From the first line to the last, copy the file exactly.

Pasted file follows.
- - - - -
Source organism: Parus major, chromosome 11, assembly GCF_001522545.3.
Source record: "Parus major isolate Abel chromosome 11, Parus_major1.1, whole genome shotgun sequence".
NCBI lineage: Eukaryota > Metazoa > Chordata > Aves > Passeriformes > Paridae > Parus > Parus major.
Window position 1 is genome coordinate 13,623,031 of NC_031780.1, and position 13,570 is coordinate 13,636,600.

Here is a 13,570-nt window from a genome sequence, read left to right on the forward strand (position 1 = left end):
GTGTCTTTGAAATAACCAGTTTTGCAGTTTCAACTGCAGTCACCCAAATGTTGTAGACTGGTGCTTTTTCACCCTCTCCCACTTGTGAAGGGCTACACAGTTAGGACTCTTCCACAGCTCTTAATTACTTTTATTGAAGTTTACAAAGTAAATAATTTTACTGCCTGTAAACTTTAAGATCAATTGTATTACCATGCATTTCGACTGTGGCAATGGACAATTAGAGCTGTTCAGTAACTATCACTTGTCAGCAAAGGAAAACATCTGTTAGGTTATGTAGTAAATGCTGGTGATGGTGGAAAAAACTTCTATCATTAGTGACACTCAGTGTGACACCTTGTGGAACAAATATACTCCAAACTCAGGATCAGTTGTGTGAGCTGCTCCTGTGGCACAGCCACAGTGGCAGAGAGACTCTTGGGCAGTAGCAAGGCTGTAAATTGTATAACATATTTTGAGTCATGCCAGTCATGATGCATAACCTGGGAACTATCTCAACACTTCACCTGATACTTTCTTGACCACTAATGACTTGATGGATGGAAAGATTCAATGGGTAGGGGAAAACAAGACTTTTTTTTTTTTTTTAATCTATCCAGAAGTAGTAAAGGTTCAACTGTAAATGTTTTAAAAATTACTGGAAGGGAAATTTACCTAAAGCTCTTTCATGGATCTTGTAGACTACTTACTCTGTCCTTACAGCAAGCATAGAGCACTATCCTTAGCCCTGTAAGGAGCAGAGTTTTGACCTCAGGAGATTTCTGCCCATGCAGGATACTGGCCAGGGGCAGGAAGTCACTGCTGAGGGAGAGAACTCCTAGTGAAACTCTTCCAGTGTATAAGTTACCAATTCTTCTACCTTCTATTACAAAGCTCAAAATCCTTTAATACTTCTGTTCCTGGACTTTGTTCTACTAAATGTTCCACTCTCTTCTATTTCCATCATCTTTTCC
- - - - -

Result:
Source organism: Parus major, chromosome 11, assembly GCF_001522545.3.
Source record: "Parus major isolate Abel chromosome 11, Parus_major1.1, whole genome shotgun sequence".
NCBI lineage: Eukaryota > Metazoa > Chordata > Aves > Passeriformes > Paridae > Parus > Parus major.
Window position 1 is genome coordinate 13,623,031 of NC_031780.1, and position 13,570 is coordinate 13,636,600.

Here is a 13,570-nt window from a genome sequence, read left to right on the forward strand (position 1 = left end):
GTGTCTTTGAAATAACCAGTTTTGCAGTTTCAACTGCAGTCACCCAAATGTTGTAGACTGGTGCTTTTTCACCCTCTCCCACTTGTGAAGGGCTACACAGTTAGGACTCTTCCACAGCTCTTAATTACTTTTATTGAAGTTTACAAAGTAAATAATTTTACTGCCTGTAAACTTTAAGATCAATTGTATTACCATGCATTTCGACTGTGGCAATGGACAATTAGAGCTGTTCAGTAACTATCACTTGTCAGCAAAGGAAAACATCTGTTAGGTTATGTAGTAAATGCTGGTGATGGTGGAAAAAACTTCTATCATTAGTGACACTCAGTGTGACACCTTGTGGAACAAATATACTCCAAACTCAGGATCAGTTGTGTGAGCTGCTCCTGTGGCACAGCCACAGTGGCAGAGAGACTCTTGGGCAGTAGCAAGGCTGTAAATTGTATAACATATTTTGAGTCATGCCAGTCATGATGCATAACCTGGGAACTATCTCAACACTTCACCTGATACTTTCTTGACCACTAATGACTTGATGGATGGAAAGATTCAATGGGTAGGGGAAAACAAGACTTTTTTTTTTTTTTTAATCTATCCAGAAGTAGTAAAGGTTCAACTGTAAATGTTTTAAAAATTACTGGAAGGGAAATTTACCTAAAGCTCTTTCATGGATCTTGTAGACTACTTACTCTGTCCTTACAGCAAGCATAGAGCACTATCCTTAGCCCTGTAAGGAGCAGAGTTTTGACCTCAGGAGATTTCTGCCCATGCAGGATACTGGCCAGGGGCAGGAAGTCACTGCTGAGGGAGAGAACTCCTAGTGAAACTCTTCCAGTGTATAAGTTACCAATTCTTCTACCTTCTATTACAAAGCTCAAAATCCTTTAATACTTCTGTTCCTGGACTTTGTTCTACTAAATGTTCCACTCTCTTCTATTTCCATCATCTTTTCC